The Unexpected Guest
Agatha Christie & Charles Osborne
St. Martin's, 2000 (2000)
Reviewed by Theresa Ichino
his story has the elements expected in an Agatha Christie tale: a very English setting, and unexpected twists and turns. Michael Starkwedder is marooned on a lonely country road. In search of help, he arrives at an elegant country home, entering through the unlocked french doors when there is no answer to his knock. A sombre scene greets him. A lovely young woman is holding a gun and staring down at the body of a man in a wheelchair. She confesses to Starkwedder that she has murdered her husband.
ard-headed and skeptical, Starkwedder questions her before calling the police, and becomes convinced that she is lying. The victim, Richard Warwick, was a cruel man, whose character and activities alienated many. As far as Starkwedder is concerned, there are additional candidates for the position of murderer, including other members of the household. Starkwedder is a typical Christie protagonist. Determined and shrewd, he perseveres to the end, unveiling layer after layer of misdirection. A touch of romance is also typical of many of Christie's stories - Starkwedder's sympathies are engaged by the lovely young widow.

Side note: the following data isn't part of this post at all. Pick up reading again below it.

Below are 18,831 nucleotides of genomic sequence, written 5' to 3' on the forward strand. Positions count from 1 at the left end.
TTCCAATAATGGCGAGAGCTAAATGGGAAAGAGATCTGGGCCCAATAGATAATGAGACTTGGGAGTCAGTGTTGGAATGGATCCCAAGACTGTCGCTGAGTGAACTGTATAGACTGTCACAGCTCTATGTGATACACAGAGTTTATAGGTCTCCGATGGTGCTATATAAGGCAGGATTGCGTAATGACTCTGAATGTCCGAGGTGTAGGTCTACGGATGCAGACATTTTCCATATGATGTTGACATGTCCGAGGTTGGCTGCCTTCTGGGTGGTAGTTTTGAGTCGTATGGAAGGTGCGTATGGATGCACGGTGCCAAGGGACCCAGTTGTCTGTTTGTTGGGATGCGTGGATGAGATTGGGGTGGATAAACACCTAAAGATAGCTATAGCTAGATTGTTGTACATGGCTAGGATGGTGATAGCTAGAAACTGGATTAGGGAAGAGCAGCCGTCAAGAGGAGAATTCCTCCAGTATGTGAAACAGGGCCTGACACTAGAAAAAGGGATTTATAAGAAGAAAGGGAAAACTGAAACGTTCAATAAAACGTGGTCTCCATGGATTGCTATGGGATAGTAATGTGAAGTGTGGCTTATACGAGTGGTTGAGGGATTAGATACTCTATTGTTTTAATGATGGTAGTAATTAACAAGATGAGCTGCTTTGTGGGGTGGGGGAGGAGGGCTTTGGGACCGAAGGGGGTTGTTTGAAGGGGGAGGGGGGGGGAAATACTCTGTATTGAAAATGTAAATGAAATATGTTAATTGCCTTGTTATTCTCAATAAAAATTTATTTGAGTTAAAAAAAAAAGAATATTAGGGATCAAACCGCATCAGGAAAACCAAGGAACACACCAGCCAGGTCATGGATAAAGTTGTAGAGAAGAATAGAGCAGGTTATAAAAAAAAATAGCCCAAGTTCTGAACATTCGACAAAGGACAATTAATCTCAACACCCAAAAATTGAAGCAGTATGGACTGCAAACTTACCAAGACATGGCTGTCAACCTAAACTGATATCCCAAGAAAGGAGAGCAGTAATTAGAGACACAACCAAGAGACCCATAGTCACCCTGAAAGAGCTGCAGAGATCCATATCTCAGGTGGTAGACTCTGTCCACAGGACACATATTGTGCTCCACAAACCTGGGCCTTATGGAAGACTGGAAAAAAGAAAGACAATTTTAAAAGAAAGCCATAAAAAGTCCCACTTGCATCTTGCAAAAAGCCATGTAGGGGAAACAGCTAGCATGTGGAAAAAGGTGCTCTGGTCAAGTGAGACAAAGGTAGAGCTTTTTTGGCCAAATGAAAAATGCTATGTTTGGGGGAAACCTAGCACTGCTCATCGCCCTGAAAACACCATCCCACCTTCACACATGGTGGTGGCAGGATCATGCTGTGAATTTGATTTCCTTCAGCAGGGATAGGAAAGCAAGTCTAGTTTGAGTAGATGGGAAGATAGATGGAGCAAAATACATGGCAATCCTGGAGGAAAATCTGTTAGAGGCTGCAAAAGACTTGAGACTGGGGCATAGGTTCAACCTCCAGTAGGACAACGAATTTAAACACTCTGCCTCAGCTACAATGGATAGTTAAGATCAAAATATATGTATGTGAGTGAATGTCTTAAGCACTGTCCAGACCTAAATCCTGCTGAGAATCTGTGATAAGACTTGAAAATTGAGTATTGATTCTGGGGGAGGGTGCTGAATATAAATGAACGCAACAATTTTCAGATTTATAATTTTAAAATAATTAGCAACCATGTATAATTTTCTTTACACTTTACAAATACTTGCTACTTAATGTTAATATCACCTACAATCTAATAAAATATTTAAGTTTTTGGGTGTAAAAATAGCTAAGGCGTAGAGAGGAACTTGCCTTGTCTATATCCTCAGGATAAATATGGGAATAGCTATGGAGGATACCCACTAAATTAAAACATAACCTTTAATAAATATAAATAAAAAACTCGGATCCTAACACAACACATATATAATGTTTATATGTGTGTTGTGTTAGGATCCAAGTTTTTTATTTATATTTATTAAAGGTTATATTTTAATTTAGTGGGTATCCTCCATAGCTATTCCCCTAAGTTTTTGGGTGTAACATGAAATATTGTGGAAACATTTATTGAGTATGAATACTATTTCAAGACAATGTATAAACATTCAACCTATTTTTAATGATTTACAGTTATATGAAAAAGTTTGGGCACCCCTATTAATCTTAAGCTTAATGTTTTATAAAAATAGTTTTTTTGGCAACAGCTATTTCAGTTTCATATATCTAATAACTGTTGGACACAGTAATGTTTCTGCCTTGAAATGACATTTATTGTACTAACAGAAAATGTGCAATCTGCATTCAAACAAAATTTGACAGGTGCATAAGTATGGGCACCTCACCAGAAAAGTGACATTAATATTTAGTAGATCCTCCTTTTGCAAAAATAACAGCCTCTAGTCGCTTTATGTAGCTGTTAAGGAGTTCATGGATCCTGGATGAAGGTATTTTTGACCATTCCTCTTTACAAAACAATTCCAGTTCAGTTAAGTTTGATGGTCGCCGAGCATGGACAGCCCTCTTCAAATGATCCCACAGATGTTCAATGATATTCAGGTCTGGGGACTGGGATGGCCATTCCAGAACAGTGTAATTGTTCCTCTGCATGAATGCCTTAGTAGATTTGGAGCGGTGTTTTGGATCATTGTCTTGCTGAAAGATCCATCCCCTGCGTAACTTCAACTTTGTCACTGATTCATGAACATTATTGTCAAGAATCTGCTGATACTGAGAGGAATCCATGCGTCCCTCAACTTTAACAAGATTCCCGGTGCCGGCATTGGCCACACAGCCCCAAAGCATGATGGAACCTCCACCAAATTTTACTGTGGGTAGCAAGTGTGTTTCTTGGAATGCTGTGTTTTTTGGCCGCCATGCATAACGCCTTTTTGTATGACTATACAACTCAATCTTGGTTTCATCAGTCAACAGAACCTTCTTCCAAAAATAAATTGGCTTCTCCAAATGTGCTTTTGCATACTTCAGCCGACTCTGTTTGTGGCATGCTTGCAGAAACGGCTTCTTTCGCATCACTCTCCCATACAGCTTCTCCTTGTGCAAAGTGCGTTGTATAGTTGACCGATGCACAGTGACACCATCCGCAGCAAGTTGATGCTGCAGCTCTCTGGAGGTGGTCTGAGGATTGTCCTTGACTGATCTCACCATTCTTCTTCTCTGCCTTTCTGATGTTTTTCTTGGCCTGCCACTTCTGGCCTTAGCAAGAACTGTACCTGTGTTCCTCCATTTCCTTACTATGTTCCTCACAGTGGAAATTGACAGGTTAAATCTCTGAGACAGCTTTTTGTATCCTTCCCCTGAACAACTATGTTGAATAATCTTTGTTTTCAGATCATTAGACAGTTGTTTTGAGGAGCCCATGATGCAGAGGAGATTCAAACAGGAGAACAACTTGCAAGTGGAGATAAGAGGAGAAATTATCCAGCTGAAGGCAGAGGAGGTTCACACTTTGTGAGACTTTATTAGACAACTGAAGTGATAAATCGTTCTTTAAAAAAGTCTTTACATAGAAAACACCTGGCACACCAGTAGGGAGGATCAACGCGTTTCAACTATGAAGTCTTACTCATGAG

he Unexpected Guest
was adapted as a novel by Charles Osborne from a play scripted by Agatha Christie. Osborne, an authority on theatre and a Christie admirer, does a good job of respecting the author's
in this adaptation. He also earned acclaim for his previous adaptation of
, featuring Hercule Poirot. Although this was an enjoyable read, I found the ending abrupt, perhaps because the book is shorter than a typical Christie novel (although the edition I read has 287 pages, the print is very large). Still, any fan will be delighted to have a new Christie to read.
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